A U.S. military squadron is escorting a train through Romania (circa 1999), delivering a top-secret payload to the Serbian border. As it passes through the backwater town of Capalnita, the local stationmaster grinds the convoy to a halt, forcing the Americans to cool their heels for a few days while appropriate documents are filed. Invoking the spirit of Catch-22 in its irreverent treatment of government officials and wartime policy, everyone’s on the take, except the American captain played as the square-jawed straight man by Armand Assante. The soldiers are loose among the local lasses, the workers at the ball-bearing factory are on strike, and the situation starts building up to an explosive conclusion. No description is complete without mentioning that the director died a few weeks after the main scenes were filmed. The resulting film was edited after his death, which explains the parenthetical “Endless” added to the title, in the sense of “unfinished.” “A complex dark comedy of near-Shakespearean proportions.” — Variety. Winner, Un Certain Regard Award, 2007 Cannes Film Festival.
The Case (Xiang zi) SAT, APR 5 • 8:15 PM Majestic Theater
SUN, APR 6 • 11 AM Majestic Theater
Midwest Premiere • Narrative feature, China, 2007, color, 35mm • 86 min Director: Wang Fen Writer: Wang Fen, Zhang Cheng; cinematographer: Zhang Huajie; editor: Zhou Xinxia; music: Xiao He art director: Zhang Hui; sound: Yang Jiang; executive producer: Miao Kaihe; executive director: Zhang Huajie; producer: Yin Xin, Lola Zhang; production company: Filmblog Media; cast: Wu Gang, Wu Yujuan, Wang Sifei, Wang Hongwei, Tang Wei In Mandarin with English subtitles SERIES: Undercurrents: Recent Films from China. Presented with the UW China Initiative.
A large black suitcase floats down the stream in front of Deshang’s guest house. He manages to retrieve it from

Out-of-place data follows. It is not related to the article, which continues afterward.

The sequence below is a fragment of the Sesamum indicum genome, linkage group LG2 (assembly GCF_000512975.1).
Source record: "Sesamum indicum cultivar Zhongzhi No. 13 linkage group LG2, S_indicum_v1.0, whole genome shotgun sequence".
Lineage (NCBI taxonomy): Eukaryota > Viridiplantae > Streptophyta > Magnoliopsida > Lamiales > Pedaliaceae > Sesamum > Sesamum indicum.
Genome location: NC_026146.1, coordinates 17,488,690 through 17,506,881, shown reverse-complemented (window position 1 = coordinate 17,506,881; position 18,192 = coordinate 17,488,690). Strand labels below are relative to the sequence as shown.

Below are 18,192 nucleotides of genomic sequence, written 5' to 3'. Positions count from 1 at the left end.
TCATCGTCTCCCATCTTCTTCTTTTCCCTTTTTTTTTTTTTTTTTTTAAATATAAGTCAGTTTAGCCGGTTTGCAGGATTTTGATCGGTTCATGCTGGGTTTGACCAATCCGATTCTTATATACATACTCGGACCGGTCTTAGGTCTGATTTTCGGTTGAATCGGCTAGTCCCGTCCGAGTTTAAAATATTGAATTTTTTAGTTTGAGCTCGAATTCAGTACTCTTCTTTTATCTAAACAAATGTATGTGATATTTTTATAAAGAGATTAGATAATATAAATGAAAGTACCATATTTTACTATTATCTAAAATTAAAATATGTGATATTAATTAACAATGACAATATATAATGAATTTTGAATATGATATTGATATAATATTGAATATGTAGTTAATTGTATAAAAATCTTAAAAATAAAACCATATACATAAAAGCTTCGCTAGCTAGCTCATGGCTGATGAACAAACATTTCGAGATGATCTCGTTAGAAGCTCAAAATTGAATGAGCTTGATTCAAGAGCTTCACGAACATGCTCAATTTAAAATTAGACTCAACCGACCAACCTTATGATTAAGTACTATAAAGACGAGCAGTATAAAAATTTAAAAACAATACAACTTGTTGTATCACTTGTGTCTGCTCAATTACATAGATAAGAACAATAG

Bon Cop, Bad Cop
Chop Shop the rocks, but hurriedly tucks it away in his shed so his nagging wife won’t make trouble. When he has a quiet moment, he cuts the lock and finds inside it — is it fair to tell you now? — ice bricks with pinkish body parts frozen inside. What follows is a sprightly sinister comedy when a mysterious couple check in to the guest house, and the wife’s police-officer brother starts getting curious. The Wisconsin Film Festival is one of the first non-Asian locations to show the first two films (including The Park) in the Yunnan New Film Project: 10 films by female directors set in the picturesque Yunnan District. 2007 Hong Kong, Shanghai, Bangkok Film Festivals.
Check Please SEE: Short Films: Sunday Afternoon
Children (Börn) FRI, APR 4 • 7:15 PM Stage Door Theater
SAT, APR 5 • 2:15 PM Stage Door Theater
Wisconsin Premiere • Narrative feature, Iceland, 2006, B&W, 35mm • 93 min Director: Ragnar Bragason Writer: Ragnar Bragason, the cast; director of photography: Bergsteinn Björgúlfsson; editor: Pétur Thor Benediktsson; music: Pétur Thór Benediktsson; sound designer: Huldar Freyr Arnarsson; executive producer: Kristín Ólafsdóttir; producer: Gísli Örn Garðarsson, Hlynur Kristjánsson, E.Sigurðsson, Nanna Kristín Magnúsdóttir, Nína Dögg Filippusdóttir, Ólafur Darri Ólafsson, Ragnar Bragason and Víkingur Kristjánsson; cast: Gísli Örn Garðarsson, Nína Dögg Filippusdóttir, Ólafur Darri Ólafsson In Icelandic with English subtitles SERIES: Focus on Scandinavia
Made as a pair with the film Parents (playing immediately after), Children is a deliciously dark (in fact, black and